BEng (Hons), MSc
+44 7464 497213
Matthew Calveley graduated in 2008 with a BEng (Hons) degree in forensic engineering and a MSc Corrosion Control Engineering (University of Manchester). In addition to material science/metallurgy his degree focused on aspects of law, including the role of an expert witness and business/manufacturing matters, such as quality procedures. During his time at university, Matthew gained experience operating electron microscopes which he now uses as an investigative tool.
After university he worked for a marine engineering and testing unit, providing metallurgical consultation and carrying out marine and industrial-based failure investigations. Matthew has experience of destructive and non-destructive testing (NDT) techniques and the qualification of weld procedures. Prior to joining Brookes Bell, Matthew worked as a process metallurgist for a multi-national company supplying nickel-based corrosion-resistant alloys for oil and gas. Matthew has a good working knowledge of laboratory operations and quality procedures.
Matthew has carried out numerous investigations on-site and, in the laboratory, and has produced expert witness reports for the purpose of litigation.
BEng (Hons) Forensic Engineering Upper Second-Class Degree classification (Sheffield Hallam University)
MSc Corrosion Control Engineering (University of Manchester)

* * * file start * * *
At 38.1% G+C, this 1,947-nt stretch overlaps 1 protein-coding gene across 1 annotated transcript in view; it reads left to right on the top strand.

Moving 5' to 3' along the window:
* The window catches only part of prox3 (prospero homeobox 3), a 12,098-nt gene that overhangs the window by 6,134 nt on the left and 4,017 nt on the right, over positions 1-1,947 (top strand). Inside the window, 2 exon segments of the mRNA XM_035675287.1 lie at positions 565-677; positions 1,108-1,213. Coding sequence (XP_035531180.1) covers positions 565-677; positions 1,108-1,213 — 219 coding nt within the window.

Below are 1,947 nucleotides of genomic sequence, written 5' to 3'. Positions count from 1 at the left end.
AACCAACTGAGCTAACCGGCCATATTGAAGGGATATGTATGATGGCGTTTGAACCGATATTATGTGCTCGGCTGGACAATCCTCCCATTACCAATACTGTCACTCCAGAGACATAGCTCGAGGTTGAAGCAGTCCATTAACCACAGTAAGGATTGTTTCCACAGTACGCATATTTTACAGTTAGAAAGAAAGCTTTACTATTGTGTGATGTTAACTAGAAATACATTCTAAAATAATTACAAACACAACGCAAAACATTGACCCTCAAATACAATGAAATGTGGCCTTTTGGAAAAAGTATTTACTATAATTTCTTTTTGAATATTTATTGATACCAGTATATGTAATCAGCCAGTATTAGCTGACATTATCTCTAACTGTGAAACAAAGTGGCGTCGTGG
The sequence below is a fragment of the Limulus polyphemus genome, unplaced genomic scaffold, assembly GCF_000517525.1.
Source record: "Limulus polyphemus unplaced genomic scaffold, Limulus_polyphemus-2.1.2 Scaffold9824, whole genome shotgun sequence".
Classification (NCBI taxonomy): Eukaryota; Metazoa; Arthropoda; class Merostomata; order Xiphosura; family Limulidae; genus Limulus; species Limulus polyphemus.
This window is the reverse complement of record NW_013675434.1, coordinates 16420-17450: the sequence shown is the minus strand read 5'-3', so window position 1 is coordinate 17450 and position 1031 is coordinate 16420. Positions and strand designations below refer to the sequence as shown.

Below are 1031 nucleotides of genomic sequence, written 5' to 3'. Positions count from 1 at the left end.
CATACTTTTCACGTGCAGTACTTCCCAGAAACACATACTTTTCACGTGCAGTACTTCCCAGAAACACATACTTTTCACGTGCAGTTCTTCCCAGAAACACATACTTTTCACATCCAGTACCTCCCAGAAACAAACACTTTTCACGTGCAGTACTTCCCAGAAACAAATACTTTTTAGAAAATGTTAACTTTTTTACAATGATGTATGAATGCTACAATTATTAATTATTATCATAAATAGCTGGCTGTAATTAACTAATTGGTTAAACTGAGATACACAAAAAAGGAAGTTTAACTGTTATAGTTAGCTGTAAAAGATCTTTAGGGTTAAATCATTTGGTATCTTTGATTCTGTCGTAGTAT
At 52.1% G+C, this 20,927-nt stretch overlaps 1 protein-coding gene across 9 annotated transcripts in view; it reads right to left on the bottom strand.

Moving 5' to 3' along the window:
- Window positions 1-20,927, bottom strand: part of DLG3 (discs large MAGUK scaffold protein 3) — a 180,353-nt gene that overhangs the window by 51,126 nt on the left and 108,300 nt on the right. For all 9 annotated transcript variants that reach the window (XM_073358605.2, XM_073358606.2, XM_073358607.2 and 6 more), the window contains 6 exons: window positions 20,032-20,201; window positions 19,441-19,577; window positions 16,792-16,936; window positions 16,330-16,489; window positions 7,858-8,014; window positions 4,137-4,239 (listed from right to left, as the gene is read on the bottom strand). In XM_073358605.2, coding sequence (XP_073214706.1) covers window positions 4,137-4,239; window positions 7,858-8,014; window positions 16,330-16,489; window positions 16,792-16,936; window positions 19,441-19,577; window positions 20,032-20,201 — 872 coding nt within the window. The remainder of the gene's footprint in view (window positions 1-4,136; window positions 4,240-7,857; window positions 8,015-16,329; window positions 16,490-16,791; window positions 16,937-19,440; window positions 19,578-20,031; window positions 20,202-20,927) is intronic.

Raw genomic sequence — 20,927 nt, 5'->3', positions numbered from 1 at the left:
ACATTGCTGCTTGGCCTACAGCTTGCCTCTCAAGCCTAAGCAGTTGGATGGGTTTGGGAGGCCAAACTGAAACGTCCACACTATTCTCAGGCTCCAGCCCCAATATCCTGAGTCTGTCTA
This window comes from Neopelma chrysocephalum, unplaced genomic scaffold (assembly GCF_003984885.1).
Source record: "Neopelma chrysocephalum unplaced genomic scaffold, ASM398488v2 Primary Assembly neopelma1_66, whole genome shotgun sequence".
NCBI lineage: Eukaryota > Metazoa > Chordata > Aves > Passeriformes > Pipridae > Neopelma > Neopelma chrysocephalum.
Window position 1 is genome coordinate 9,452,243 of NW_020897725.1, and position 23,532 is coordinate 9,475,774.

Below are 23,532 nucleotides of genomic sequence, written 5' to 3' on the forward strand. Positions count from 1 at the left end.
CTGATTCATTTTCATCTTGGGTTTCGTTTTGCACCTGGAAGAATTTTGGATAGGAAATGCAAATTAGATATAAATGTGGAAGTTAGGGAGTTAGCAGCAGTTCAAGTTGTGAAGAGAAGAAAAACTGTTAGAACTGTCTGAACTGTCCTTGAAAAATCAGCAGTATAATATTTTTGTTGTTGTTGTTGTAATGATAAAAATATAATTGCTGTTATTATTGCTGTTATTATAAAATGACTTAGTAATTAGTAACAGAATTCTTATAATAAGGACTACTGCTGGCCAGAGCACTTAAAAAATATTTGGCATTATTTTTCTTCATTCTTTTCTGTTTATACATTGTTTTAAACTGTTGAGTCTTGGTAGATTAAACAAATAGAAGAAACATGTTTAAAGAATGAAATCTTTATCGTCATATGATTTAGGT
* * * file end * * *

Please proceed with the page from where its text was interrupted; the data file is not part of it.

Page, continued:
Member of the Welding Institute
Member of the Institute of Metals, Minerals and Mining
Member of National Association of Corrosion Engineers (NACE)
Surveying and Consultancy Experience
Advice on corrosion prevention/protection.
Advice on corrosion of ships' structure.
Advice on the safe storage of corrosive substances, including sulphuric acid and phosphoric acid.
Attendance at shipyard in the Asia Pacific region to investigate welding procedures used in the construction of new-builds.
Bearing failures including examination of slewing bearings and roller elements.
Examination of cargo tanks and holds to ascertain nature of corrosion damage.
Failure of main engine bearing journals and evaluation of recent repair/re-metalling process.
Fatigue failure of main engine components, determining cause.
Hydrogen embrittlement of main engine crankshaft.
Industrial-based failure/corrosion investigations. High temperature corrosion.
Investigation of crane failures including failure of wire ropes.
Investigating corrosion of fuel tanks.
Steel products – alleged seawater damage.
Developments in Rolling Bearing Fatigue
Marine Structural Failures
Hull Inspection, Damage and Repair
Corrosion Fatigue Developments
4th International Conference on Thermal Mechanical Processing of Steels